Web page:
Herbs, fruits, and vegetables, such as chili or citrus fruit, are the main sources of phenols, but several grains, for example, sorghum, barley, or wheat, also contain these molecules [13]. Depending on genotype, sorghum contains higher amounts of polyphenols and flavonoids compared to other cereals, such as millets or oats. This makes sorghum a unique raw material with high nutritive value and several positive health benefits, such as the prevention of chronic diseases due to its potential to quench free radicals. It is also free from gluten, which is responsible for celiac disease and non-celiac gluten intolerance [14,15,16,17,18,19]. Despite its favorable nutritional value, it is mainly used for industrial purposes or as animal feed in Western countries, but its food utilization is increasing [20,21,22,23]. Among the numerous phenolic compounds found in sorghum, condensed tannins (CTs) and 3-deoxyanthocyanidins (3-DA) are the two most abundant and important components [10,17,19,24,25,26]. CTs are composed of polymerized flavan-3-ol units, predominantly (epi)catechin, (epi)gallocatechin, or (epi)gallocatechin gallate units. Depending on the degree of polymerization, we distinguish oligomeric (dimers, trimers) and polymeric CTs, which can be further divided by their monomeric units and their hydroxylation patterns (procyanidins, prodelphinidins, etc.) [24,27,28,29]. Procyanidin-type proanthocyanidins are the main group of tannins found in sorghum, and their presence is controlled genetically [11,19,28,30]. These tannins have a major role in protecting plants against pests and insects but also act as an anti-nutrient compound by binding to proteins and other macro- and micro-nutrients, thus decreasing the nutritional value of food matrixes. Despite this controversy, they have a significant impact on gut health, digestion, calorie intake, and the microbiome, which makes them a major addition to food products or medicine [31,32,33]. They are also outstanding antioxidants because of their structural characteristics and numerous functional hydroxyl groups. It was reported by several studies that CTs have an important role in maintaining intestinal health and a healthy microbiome via SCFA (short-chained fatty acids) production, inhibiting Gram-negative bacterial growth and reducing intestinal permeability [34,35,36].
There are also several other polyphenols, mainly flavons such as apigenin and luteolin, flavanones such as naringenin, 3-deoxyanthocyanidins such as luteolinidin and apigeninidin, and phenolic acids such as caffeic acid, cinnamic acid, and ferulic acid, which together with tannins contribute to the health benefits of sorghum grains [10,11,22,37,38]. These health benefits include a strong radical scavenging ability to protect against oxidative stress, anti-inflammatory and antibacterial effects, prevention of colon cancer, the regulation of cardiovascular diseases and kidney failure, as well as the capacity to control blood sugar level and digestion, and it can also modify and maintain the health of the human gut as a prebiotic agent for the gut microbiome [10,23,28,37,39,40,41,42,43].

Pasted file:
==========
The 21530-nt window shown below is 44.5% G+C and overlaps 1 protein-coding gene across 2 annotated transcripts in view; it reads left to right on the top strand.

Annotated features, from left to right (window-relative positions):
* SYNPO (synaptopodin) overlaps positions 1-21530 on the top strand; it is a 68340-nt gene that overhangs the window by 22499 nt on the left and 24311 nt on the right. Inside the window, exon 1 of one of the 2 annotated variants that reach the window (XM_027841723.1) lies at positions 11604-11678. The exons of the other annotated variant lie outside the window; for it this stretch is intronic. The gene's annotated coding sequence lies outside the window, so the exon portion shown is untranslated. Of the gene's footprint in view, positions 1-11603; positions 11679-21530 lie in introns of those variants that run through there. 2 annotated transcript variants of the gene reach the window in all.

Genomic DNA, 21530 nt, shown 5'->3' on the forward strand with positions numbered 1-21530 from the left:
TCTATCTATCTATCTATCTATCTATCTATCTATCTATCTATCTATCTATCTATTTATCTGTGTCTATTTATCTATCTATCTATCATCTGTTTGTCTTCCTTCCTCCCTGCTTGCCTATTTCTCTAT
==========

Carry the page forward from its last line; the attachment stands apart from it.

One of the main benefits of sorghum is its tolerance against environmental factors such as drought, heat, and insect and pest damage. For this reason, sorghum is cultivated primarily as staple food mainly in semi-arid regions, such as North Africa and Australia, but also in South Asian countries, as well [14,24]. The flavonoid and polyphenol content is mainly regulated by genetic and environmental conditions, determined mostly by the color of seeds, the presence or absence of the pigmented testa, and the degree of insect and environmental damages, and can vary widely depending on growing areas [44,45]. Seed color is often a key marker during the variety-choosing process of farmers because it can indicate the polyphenol and, thus, the tannin content of cereal seeds [46,47].
Droughts, extremely high temperatures, and other environmental conditions such as soil leaching or plant diseases are increasing problems in agriculture today. There are many areas around the world where economical agricultural production has become impossible because of environmental issues and the effects of climate change [48,49,50]. Soil quality and composition, as well as nutrition supply, are further factors that greatly influence yields and grain quality during harvest. Nitrogen is one of the main nutrients needed for plant development and growth. The protein content is determined by the amount of nitrogen available during the growing months or specific growing periods [51,52,53]. There are several studies that suggest that nitrogen supply can also influence the number of other components, such as phenols, flavonoids, and mineral content, as well as the efficient use of nitrogen during plant development. In addition, protein and polyphenol contents are interrelated, which can further determine the antioxidant and health effects of grains, fruits, and vegetables [54,55,56,57,58,59].